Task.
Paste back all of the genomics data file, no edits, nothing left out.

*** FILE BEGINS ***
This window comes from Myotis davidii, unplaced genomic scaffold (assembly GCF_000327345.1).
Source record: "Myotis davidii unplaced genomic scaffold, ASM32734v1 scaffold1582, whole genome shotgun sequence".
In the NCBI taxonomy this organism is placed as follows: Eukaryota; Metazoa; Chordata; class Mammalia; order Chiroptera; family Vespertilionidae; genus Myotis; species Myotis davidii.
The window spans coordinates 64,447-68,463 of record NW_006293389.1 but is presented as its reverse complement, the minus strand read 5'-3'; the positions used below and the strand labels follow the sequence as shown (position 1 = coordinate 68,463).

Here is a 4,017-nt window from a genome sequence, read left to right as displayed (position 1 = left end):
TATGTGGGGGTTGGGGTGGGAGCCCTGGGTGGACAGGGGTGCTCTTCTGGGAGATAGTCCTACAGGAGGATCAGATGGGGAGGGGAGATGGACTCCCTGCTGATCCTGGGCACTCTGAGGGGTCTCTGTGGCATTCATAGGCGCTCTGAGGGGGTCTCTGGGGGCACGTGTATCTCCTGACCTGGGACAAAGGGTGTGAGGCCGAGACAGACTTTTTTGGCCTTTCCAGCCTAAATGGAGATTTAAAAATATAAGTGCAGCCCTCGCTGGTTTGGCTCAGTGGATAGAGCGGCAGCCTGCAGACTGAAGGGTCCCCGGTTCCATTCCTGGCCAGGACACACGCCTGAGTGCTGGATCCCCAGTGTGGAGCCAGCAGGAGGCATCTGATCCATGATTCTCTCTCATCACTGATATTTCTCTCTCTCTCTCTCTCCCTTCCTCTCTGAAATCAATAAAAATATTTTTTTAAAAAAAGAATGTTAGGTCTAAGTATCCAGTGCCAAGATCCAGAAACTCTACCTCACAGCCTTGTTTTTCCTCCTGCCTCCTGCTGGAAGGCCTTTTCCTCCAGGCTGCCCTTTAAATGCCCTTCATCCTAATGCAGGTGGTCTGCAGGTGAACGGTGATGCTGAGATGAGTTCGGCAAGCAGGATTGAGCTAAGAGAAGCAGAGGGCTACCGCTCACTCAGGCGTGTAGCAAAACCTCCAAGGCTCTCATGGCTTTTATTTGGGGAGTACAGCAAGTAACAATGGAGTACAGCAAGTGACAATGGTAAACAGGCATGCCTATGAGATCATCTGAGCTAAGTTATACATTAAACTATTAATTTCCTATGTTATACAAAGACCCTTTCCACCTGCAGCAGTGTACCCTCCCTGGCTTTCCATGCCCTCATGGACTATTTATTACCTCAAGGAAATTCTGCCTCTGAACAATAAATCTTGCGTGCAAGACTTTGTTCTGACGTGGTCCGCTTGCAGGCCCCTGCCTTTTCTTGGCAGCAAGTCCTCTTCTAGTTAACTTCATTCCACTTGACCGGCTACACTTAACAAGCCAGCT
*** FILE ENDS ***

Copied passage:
This window comes from Myotis davidii, unplaced genomic scaffold (assembly GCF_000327345.1).
Source record: "Myotis davidii unplaced genomic scaffold, ASM32734v1 scaffold1582, whole genome shotgun sequence".
In the NCBI taxonomy this organism is placed as follows: Eukaryota; Metazoa; Chordata; class Mammalia; order Chiroptera; family Vespertilionidae; genus Myotis; species Myotis davidii.
The window spans coordinates 64,447-68,463 of record NW_006293389.1 but is presented as its reverse complement, the minus strand read 5'-3'; the positions used below and the strand labels follow the sequence as shown (position 1 = coordinate 68,463).

Here is a 4,017-nt window from a genome sequence, read left to right as displayed (position 1 = left end):
TATGTGGGGGTTGGGGTGGGAGCCCTGGGTGGACAGGGGTGCTCTTCTGGGAGATAGTCCTACAGGAGGATCAGATGGGGAGGGGAGATGGACTCCCTGCTGATCCTGGGCACTCTGAGGGGTCTCTGTGGCATTCATAGGCGCTCTGAGGGGGTCTCTGGGGGCACGTGTATCTCCTGACCTGGGACAAAGGGTGTGAGGCCGAGACAGACTTTTTTGGCCTTTCCAGCCTAAATGGAGATTTAAAAATATAAGTGCAGCCCTCGCTGGTTTGGCTCAGTGGATAGAGCGGCAGCCTGCAGACTGAAGGGTCCCCGGTTCCATTCCTGGCCAGGACACACGCCTGAGTGCTGGATCCCCAGTGTGGAGCCAGCAGGAGGCATCTGATCCATGATTCTCTCTCATCACTGATATTTCTCTCTCTCTCTCTCTCCCTTCCTCTCTGAAATCAATAAAAATATTTTTTTAAAAAAAGAATGTTAGGTCTAAGTATCCAGTGCCAAGATCCAGAAACTCTACCTCACAGCCTTGTTTTTCCTCCTGCCTCCTGCTGGAAGGCCTTTTCCTCCAGGCTGCCCTTTAAATGCCCTTCATCCTAATGCAGGTGGTCTGCAGGTGAACGGTGATGCTGAGATGAGTTCGGCAAGCAGGATTGAGCTAAGAGAAGCAGAGGGCTACCGCTCACTCAGGCGTGTAGCAAAACCTCCAAGGCTCTCATGGCTTTTATTTGGGGAGTACAGCAAGTAACAATGGAGTACAGCAAGTGACAATGGTAAACAGGCATGCCTATGAGATCATCTGAGCTAAGTTATACATTAAACTATTAATTTCCTATGTTATACAAAGACCCTTTCCACCTGCAGCAGTGTACCCTCCCTGGCTTTCCATGCCCTCATGGACTATTTATTACCTCAAGGAAATTCTGCCTCTGAACAATAAATCTTGCGTGCAAGACTTTGTTCTGACGTGGTCCGCTTGCAGGCCCCTGCCTTTTCTTGGCAGCAAGTCCTCTTCTAGTTAACTTCATTCCACTTGACCGGCTACACTTAACAAGCCAGCT